I'm excited to introduce a new blog series here on Journey Mercies - Travel Tips for Rookies!
Just in case you haven't heard, we're having a baby soon. And for the first time since we moved to Cambodia almost three years ago, my parents are coming to visit us. It's their first trip overseas, besides Mexico and the Virgin Islands. I'm trying to prepare them for the fact that
Asia is very, very different from any of those places.
I've been emailing them tips and ideas about preparing for a trans-Pacific trip and thought it would be great to share those with you. Maybe you have a big trip planned for this summer; or maybe you'll just bookmark this for future reference when your travel dreams come true. Either way, I hope it's useful and helps calm any nerves about traveling. Because, let's face it, traveling to different parts of the world is amazing.
And once you start, it's hard to stop!
Some of the topics I'll cover in the coming weeks are money, how to use your phone overseas, how to buy the best airline ticket and pick the best seat, how to survive that 15-hour flight across the Pacific, how to pack your bags, and more.
Do you have anything you'd like me to cover in the series? Let me know in the comments!
If you don't want to wait, you can also check out the other posts I've written about our travels in Asia, Europe, and elsewhere.
A quick disclaimer: I recommend different companies and products based on my personal experiences with them. But other than the Amazon links, I don't receive any compensation for that. There may be better ones out there; these are just the ones we've had good experiences with.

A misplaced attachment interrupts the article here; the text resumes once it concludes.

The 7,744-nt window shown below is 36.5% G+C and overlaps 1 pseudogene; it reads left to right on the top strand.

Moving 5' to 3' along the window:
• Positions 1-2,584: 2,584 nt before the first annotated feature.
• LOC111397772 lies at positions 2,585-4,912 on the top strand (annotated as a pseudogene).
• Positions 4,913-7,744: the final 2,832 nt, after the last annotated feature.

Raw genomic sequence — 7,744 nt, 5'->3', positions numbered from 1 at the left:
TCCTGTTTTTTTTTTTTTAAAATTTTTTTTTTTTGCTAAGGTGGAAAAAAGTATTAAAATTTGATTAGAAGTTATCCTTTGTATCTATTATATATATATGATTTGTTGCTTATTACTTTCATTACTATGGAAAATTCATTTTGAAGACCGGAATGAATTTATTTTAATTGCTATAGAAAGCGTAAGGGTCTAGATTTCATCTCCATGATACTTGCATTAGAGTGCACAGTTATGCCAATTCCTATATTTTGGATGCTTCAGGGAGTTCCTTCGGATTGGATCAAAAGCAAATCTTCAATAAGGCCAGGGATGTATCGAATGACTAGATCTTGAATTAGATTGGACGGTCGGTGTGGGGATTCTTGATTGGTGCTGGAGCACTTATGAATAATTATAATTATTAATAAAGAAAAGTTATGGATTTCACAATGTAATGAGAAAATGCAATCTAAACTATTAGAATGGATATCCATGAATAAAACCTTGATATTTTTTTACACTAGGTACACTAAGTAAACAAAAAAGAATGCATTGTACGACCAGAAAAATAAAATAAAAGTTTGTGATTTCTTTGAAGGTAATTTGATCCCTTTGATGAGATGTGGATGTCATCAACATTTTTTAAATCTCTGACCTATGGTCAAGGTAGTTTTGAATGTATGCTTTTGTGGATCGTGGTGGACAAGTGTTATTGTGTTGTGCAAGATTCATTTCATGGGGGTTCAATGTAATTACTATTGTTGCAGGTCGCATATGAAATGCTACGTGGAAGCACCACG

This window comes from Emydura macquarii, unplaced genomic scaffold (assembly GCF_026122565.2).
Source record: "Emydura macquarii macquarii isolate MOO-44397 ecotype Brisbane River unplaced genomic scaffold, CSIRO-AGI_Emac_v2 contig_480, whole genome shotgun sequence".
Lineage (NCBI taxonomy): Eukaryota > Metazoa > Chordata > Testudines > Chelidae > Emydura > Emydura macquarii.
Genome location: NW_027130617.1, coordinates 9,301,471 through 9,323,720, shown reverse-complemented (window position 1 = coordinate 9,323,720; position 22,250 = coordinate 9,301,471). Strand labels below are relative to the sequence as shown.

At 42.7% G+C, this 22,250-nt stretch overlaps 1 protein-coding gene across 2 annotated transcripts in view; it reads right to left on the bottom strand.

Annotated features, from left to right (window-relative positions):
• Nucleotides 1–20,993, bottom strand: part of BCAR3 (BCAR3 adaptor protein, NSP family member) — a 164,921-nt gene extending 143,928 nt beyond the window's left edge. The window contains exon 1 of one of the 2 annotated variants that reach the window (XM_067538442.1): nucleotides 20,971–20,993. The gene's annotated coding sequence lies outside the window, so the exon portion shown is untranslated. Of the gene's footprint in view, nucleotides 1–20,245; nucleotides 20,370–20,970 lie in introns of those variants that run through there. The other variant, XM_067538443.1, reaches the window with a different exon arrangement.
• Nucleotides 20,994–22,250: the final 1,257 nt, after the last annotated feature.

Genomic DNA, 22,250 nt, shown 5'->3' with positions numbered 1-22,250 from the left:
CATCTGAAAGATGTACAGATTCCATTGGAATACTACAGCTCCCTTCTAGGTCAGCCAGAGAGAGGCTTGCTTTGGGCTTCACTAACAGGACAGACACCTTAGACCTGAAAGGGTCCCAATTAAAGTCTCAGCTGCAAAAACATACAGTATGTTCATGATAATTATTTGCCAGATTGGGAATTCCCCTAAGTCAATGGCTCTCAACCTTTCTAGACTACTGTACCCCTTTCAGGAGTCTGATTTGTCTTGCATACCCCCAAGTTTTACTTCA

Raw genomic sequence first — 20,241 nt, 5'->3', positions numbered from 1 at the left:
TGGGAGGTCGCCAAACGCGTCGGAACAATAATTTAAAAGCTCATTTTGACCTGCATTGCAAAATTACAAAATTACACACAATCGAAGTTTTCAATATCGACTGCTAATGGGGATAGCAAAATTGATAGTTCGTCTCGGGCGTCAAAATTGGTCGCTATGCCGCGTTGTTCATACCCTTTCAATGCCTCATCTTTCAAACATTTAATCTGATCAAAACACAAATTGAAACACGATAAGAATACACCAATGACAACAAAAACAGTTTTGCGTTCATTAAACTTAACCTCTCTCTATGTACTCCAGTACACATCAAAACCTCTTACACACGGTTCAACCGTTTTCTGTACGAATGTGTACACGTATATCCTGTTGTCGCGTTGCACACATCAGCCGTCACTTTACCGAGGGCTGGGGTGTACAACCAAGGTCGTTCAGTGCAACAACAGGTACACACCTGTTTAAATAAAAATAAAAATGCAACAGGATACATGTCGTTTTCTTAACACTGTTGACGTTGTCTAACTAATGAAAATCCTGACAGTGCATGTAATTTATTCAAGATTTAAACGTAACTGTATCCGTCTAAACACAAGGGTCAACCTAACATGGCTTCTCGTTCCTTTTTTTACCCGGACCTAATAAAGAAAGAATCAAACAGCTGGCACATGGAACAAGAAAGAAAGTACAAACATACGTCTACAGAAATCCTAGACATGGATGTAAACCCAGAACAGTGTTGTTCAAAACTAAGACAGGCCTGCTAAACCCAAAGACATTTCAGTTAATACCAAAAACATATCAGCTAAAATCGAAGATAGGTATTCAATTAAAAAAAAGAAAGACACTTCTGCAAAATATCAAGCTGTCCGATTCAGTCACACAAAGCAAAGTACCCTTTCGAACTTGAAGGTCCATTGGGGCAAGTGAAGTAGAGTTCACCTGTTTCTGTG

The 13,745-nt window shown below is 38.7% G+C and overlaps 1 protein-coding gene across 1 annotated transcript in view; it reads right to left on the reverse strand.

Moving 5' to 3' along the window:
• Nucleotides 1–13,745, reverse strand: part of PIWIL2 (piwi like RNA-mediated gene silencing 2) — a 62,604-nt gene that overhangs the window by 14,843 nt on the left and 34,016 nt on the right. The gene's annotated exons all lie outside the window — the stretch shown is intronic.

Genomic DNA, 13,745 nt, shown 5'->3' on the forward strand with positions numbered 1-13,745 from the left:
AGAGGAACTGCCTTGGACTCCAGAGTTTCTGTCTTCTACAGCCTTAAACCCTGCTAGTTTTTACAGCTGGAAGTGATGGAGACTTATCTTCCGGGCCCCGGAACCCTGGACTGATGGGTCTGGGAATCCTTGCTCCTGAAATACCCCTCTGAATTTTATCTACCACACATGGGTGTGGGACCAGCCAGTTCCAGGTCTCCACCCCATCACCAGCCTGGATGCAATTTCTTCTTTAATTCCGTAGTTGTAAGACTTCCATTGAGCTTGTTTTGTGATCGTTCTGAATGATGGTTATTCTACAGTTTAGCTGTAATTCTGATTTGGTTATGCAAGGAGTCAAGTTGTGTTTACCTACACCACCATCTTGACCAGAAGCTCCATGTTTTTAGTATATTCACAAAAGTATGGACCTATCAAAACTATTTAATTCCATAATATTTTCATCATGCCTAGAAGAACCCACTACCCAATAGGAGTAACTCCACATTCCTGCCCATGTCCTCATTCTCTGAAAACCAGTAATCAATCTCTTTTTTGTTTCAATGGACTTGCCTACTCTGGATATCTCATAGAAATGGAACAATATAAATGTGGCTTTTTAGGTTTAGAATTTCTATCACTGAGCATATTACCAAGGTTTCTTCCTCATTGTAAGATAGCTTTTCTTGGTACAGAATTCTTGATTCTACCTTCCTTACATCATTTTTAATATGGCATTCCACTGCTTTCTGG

Also, most of my recent travels have been in Asia. Different countries call for different preparation, so take that into consideration when reading through these tips. Throughout the series, I'll provide specific tips for traveling in Cambodia and Thailand, since those are the two countries I spend most of my time in.
So on to our travel tips!
Anytime you're traveling to a new country, you need to prepare a few things before you get there. Obviously, money is a very important one - how to get it, how to exchange it, and how to make sure you're not getting ripped off in the process.
Dollars or no dollars?
If you're American, don't assume your destination doesn't accept American dollars. There are many countries whose economies function on American cash. In Cambodia, American dollars are accepted everywhere. Anyone who tells you you need to exchange into Cambodian riel is trying to rip you off. However, American coins are not accepted; you will receive Cambodian riel in exchange. The running street exchange rate (as of February 2014) is 4,000 riel = $1 USD.
But of course, always check with an online currency exchange website, as rates can change frequently. One we like to use is XE Currency Converter (they also have a handy smartphone app).
Note: how Cambodians talk about money can be incredibly confusing; check out this post to see why.